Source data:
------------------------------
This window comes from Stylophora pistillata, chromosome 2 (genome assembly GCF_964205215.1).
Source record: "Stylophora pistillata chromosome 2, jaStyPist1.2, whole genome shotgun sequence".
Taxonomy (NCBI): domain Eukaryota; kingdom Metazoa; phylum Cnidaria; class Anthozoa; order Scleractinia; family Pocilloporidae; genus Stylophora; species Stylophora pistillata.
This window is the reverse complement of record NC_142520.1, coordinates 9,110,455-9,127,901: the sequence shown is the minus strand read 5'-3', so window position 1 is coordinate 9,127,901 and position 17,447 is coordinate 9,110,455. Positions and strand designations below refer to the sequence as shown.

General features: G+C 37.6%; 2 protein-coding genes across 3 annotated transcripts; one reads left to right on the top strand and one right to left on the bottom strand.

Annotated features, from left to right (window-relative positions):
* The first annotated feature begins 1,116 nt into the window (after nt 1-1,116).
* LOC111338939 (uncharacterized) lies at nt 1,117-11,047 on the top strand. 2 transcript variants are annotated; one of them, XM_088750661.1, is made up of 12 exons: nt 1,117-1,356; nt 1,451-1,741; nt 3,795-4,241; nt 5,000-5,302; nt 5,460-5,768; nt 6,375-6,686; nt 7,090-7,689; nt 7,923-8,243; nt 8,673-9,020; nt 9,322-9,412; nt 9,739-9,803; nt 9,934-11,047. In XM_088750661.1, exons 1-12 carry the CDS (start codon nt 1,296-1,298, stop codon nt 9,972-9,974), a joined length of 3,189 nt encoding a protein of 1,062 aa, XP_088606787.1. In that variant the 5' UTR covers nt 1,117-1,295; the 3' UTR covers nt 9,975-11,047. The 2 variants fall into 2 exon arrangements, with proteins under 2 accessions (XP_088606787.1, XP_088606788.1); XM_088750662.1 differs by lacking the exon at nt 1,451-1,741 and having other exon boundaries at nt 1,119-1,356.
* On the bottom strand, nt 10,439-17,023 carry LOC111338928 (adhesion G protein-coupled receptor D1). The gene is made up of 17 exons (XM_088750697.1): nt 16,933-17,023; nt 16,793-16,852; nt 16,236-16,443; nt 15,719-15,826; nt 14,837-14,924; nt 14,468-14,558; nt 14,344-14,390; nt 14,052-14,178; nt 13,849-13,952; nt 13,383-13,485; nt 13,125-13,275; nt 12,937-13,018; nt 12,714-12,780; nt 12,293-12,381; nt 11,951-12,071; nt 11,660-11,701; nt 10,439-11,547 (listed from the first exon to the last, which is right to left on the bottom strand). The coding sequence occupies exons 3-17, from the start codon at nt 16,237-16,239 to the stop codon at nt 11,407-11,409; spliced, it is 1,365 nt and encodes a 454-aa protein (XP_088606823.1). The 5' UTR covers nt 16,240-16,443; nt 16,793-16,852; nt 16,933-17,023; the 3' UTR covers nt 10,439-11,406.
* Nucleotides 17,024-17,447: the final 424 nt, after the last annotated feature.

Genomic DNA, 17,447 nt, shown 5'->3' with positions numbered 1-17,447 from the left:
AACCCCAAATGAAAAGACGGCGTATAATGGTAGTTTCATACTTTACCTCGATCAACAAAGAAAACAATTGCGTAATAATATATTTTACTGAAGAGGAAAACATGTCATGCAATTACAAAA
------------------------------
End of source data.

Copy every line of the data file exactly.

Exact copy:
This window comes from Stylophora pistillata, chromosome 2 (genome assembly GCF_964205215.1).
Source record: "Stylophora pistillata chromosome 2, jaStyPist1.2, whole genome shotgun sequence".
Taxonomy (NCBI): domain Eukaryota; kingdom Metazoa; phylum Cnidaria; class Anthozoa; order Scleractinia; family Pocilloporidae; genus Stylophora; species Stylophora pistillata.
This window is the reverse complement of record NC_142520.1, coordinates 9,110,455-9,127,901: the sequence shown is the minus strand read 5'-3', so window position 1 is coordinate 9,127,901 and position 17,447 is coordinate 9,110,455. Positions and strand designations below refer to the sequence as shown.

General features: G+C 37.6%; 2 protein-coding genes across 3 annotated transcripts; one reads left to right on the top strand and one right to left on the bottom strand.

Annotated features, from left to right (window-relative positions):
* The first annotated feature begins 1,116 nt into the window (after nt 1-1,116).
* LOC111338939 (uncharacterized) lies at nt 1,117-11,047 on the top strand. 2 transcript variants are annotated; one of them, XM_088750661.1, is made up of 12 exons: nt 1,117-1,356; nt 1,451-1,741; nt 3,795-4,241; nt 5,000-5,302; nt 5,460-5,768; nt 6,375-6,686; nt 7,090-7,689; nt 7,923-8,243; nt 8,673-9,020; nt 9,322-9,412; nt 9,739-9,803; nt 9,934-11,047. In XM_088750661.1, exons 1-12 carry the CDS (start codon nt 1,296-1,298, stop codon nt 9,972-9,974), a joined length of 3,189 nt encoding a protein of 1,062 aa, XP_088606787.1. In that variant the 5' UTR covers nt 1,117-1,295; the 3' UTR covers nt 9,975-11,047. The 2 variants fall into 2 exon arrangements, with proteins under 2 accessions (XP_088606787.1, XP_088606788.1); XM_088750662.1 differs by lacking the exon at nt 1,451-1,741 and having other exon boundaries at nt 1,119-1,356.
* On the bottom strand, nt 10,439-17,023 carry LOC111338928 (adhesion G protein-coupled receptor D1). The gene is made up of 17 exons (XM_088750697.1): nt 16,933-17,023; nt 16,793-16,852; nt 16,236-16,443; nt 15,719-15,826; nt 14,837-14,924; nt 14,468-14,558; nt 14,344-14,390; nt 14,052-14,178; nt 13,849-13,952; nt 13,383-13,485; nt 13,125-13,275; nt 12,937-13,018; nt 12,714-12,780; nt 12,293-12,381; nt 11,951-12,071; nt 11,660-11,701; nt 10,439-11,547 (listed from the first exon to the last, which is right to left on the bottom strand). The coding sequence occupies exons 3-17, from the start codon at nt 16,237-16,239 to the stop codon at nt 11,407-11,409; spliced, it is 1,365 nt and encodes a 454-aa protein (XP_088606823.1). The 5' UTR covers nt 16,240-16,443; nt 16,793-16,852; nt 16,933-17,023; the 3' UTR covers nt 10,439-11,406.
* Nucleotides 17,024-17,447: the final 424 nt, after the last annotated feature.

Genomic DNA, 17,447 nt, shown 5'->3' with positions numbered 1-17,447 from the left:
AACCCCAAATGAAAAGACGGCGTATAATGGTAGTTTCATACTTTACCTCGATCAACAAAGAAAACAATTGCGTAATAATATATTTTACTGAAGAGGAAAACATGTCATGCAATTACAAAA